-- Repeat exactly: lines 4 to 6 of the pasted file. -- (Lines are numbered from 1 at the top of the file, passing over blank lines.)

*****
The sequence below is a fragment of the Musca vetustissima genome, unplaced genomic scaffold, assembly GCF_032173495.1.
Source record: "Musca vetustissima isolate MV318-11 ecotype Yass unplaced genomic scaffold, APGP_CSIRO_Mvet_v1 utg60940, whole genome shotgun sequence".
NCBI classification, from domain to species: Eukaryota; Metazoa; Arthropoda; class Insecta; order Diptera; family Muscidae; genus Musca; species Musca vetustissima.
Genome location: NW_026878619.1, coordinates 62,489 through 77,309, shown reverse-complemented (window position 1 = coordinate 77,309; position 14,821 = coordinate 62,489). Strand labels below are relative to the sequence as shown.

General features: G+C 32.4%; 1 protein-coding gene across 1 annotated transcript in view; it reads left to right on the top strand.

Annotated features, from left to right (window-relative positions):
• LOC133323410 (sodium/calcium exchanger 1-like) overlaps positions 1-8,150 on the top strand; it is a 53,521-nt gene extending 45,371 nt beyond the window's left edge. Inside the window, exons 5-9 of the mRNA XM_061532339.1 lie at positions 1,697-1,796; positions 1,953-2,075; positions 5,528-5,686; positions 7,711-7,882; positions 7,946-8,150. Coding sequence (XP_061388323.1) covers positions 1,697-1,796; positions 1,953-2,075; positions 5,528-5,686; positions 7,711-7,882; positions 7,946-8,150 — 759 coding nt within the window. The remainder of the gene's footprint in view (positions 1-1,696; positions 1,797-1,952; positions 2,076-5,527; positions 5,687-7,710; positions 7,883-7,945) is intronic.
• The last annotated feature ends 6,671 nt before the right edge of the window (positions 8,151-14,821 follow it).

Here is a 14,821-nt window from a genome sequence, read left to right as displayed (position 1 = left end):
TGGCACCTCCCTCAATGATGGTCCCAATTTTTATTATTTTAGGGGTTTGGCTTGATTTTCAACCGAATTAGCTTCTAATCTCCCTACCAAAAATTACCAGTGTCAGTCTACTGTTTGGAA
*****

Genome location: NW_026878619.1, coordinates 62,489 through 77,309, shown reverse-complemented (window position 1 = coordinate 77,309; position 14,821 = coordinate 62,489). Strand labels below are relative to the sequence as shown.

General features: G+C 32.4%; 1 protein-coding gene across 1 annotated transcript in view; it reads left to right on the top strand.

Annotated features, from left to right (window-relative positions):